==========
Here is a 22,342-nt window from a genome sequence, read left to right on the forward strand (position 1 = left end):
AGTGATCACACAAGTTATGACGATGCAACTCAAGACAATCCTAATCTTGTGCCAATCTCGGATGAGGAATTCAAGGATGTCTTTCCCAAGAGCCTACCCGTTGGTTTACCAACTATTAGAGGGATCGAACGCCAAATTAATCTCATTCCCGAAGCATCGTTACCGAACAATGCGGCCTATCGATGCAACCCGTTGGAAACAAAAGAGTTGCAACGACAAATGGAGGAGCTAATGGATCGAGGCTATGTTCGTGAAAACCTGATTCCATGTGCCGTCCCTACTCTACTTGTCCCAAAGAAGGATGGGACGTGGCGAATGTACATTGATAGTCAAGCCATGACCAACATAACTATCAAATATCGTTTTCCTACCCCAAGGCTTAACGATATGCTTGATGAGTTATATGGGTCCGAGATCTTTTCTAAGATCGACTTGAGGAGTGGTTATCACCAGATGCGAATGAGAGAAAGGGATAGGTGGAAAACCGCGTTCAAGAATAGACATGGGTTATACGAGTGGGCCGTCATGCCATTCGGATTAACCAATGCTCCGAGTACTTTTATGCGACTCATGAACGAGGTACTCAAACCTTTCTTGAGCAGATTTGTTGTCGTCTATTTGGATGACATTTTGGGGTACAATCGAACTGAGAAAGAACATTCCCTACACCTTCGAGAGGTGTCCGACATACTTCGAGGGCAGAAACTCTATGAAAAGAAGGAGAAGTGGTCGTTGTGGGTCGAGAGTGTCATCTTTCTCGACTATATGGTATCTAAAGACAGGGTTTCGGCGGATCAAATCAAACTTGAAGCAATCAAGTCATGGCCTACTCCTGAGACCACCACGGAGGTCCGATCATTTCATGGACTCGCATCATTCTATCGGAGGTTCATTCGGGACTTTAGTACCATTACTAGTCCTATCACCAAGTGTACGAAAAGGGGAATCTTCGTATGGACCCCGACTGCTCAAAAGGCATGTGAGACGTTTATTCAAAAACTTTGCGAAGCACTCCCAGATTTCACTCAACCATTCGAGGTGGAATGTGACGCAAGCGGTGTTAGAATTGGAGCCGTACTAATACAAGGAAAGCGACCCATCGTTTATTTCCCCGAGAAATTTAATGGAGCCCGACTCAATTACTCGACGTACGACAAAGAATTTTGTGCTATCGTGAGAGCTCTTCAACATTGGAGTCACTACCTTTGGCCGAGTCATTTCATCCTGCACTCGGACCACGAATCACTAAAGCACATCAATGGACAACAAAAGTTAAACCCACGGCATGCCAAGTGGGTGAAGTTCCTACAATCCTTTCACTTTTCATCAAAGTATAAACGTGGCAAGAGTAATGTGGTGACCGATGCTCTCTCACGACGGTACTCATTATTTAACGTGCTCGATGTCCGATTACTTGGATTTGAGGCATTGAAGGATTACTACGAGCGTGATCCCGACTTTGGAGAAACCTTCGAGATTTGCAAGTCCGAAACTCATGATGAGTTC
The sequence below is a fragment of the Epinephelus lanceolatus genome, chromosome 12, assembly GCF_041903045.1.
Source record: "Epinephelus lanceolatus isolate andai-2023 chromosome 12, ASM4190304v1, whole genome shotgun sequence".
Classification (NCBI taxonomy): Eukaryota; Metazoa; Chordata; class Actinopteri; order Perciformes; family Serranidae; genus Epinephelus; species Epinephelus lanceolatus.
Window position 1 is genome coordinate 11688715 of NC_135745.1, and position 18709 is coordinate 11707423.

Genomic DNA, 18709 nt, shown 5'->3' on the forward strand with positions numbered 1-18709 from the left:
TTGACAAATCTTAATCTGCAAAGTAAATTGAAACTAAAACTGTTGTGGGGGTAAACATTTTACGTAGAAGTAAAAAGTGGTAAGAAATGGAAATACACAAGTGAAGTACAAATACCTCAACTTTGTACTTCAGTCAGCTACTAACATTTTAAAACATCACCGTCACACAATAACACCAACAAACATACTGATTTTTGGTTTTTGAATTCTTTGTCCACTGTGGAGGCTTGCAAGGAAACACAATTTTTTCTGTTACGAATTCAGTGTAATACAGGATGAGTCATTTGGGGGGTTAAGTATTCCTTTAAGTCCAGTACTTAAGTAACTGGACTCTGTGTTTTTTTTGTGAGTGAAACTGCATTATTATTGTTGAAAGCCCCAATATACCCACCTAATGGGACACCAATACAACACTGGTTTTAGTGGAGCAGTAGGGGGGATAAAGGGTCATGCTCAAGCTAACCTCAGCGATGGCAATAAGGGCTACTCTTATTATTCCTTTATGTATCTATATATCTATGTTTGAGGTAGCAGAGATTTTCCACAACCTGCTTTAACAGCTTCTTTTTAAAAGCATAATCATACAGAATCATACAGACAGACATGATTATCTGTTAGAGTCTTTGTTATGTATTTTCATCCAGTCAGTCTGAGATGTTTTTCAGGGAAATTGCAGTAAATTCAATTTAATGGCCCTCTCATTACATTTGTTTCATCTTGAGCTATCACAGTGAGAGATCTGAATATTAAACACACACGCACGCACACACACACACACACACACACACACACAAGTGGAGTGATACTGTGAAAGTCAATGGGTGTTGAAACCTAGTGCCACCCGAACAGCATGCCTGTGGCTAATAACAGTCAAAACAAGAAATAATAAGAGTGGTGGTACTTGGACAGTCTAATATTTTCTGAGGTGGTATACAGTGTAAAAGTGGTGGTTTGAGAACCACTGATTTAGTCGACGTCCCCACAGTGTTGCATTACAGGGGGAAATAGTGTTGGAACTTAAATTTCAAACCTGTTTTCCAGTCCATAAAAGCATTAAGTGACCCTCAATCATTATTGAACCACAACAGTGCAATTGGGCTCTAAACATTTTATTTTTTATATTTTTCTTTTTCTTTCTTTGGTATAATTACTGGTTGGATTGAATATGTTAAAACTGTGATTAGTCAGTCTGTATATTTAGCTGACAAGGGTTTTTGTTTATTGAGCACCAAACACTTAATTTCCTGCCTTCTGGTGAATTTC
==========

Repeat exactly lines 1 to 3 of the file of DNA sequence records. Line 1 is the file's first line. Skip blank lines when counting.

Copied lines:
Here is a 22,342-nt window from a genome sequence, read left to right on the forward strand (position 1 = left end):
AGTGATCACACAAGTTATGACGATGCAACTCAAGACAATCCTAATCTTGTGCCAATCTCGGATGAGGAATTCAAGGATGTCTTTCCCAAGAGCCTACCCGTTGGTTTACCAACTATTAGAGGGATCGAACGCCAAATTAATCTCATTCCCGAAGCATCGTTACCGAACAATGCGGCCTATCGATGCAACCCGTTGGAAACAAAAGAGTTGCAACGACAAATGGAGGAGCTAATGGATCGAGGCTATGTTCGTGAAAACCTGATTCCATGTGCCGTCCCTACTCTACTTGTCCCAAAGAAGGATGGGACGTGGCGAATGTACATTGATAGTCAAGCCATGACCAACATAACTATCAAATATCGTTTTCCTACCCCAAGGCTTAACGATATGCTTGATGAGTTATATGGGTCCGAGATCTTTTCTAAGATCGACTTGAGGAGTGGTTATCACCAGATGCGAATGAGAGAAAGGGATAGGTGGAAAACCGCGTTCAAGAATAGACATGGGTTATACGAGTGGGCCGTCATGCCATTCGGATTAACCAATGCTCCGAGTACTTTTATGCGACTCATGAACGAGGTACTCAAACCTTTCTTGAGCAGATTTGTTGTCGTCTATTTGGATGACATTTTGGGGTACAATCGAACTGAGAAAGAACATTCCCTACACCTTCGAGAGGTGTCCGACATACTTCGAGGGCAGAAACTCTATGAAAAGAAGGAGAAGTGGTCGTTGTGGGTCGAGAGTGTCATCTTTCTCGACTATATGGTATCTAAAGACAGGGTTTCGGCGGATCAAATCAAACTTGAAGCAATCAAGTCATGGCCTACTCCTGAGACCACCACGGAGGTCCGATCATTTCATGGACTCGCATCATTCTATCGGAGGTTCATTCGGGACTTTAGTACCATTACTAGTCCTATCACCAAGTGTACGAAAAGGGGAATCTTCGTATGGACCCCGACTGCTCAAAAGGCATGTGAGACGTTTATTCAAAAACTTTGCGAAGCACTCCCAGATTTCACTCAACCATTCGAGGTGGAATGTGACGCAAGCGGTGTTAGAATTGGAGCCGTACTAATACAAGGAAAGCGACCCATCGTTTATTTCCCCGAGAAATTTAATGGAGCCCGACTCAATTACTCGACGTACGACAAAGAATTTTGTGCTATCGTGAGAGCTCTTCAACATTGGAGTCACTACCTTTGGCCGAGTCATTTCATCCTGCACTCGGACCACGAATCACTAAAGCACATCAATGGACAACAAAAGTTAAACCCACGGCATGCCAAGTGGGTGAAGTTCCTACAATCCTTTCACTTTTCATCAAAGTATAAACGTGGCAAGAGTAATGTGGTGACCGATGCTCTCTCACGACGGTACTCATTATTTAACGTGCTCGATGTCCGATTACTTGGATTTGAGGCATTGAAGGATTACTACGAGCGTGATCCCGACTTTGGAGAAACCTTCGAGATTTGCAAGTCCGAAACTCATGATGAGTTC
The sequence below is a fragment of the Epinephelus lanceolatus genome, chromosome 12, assembly GCF_041903045.1.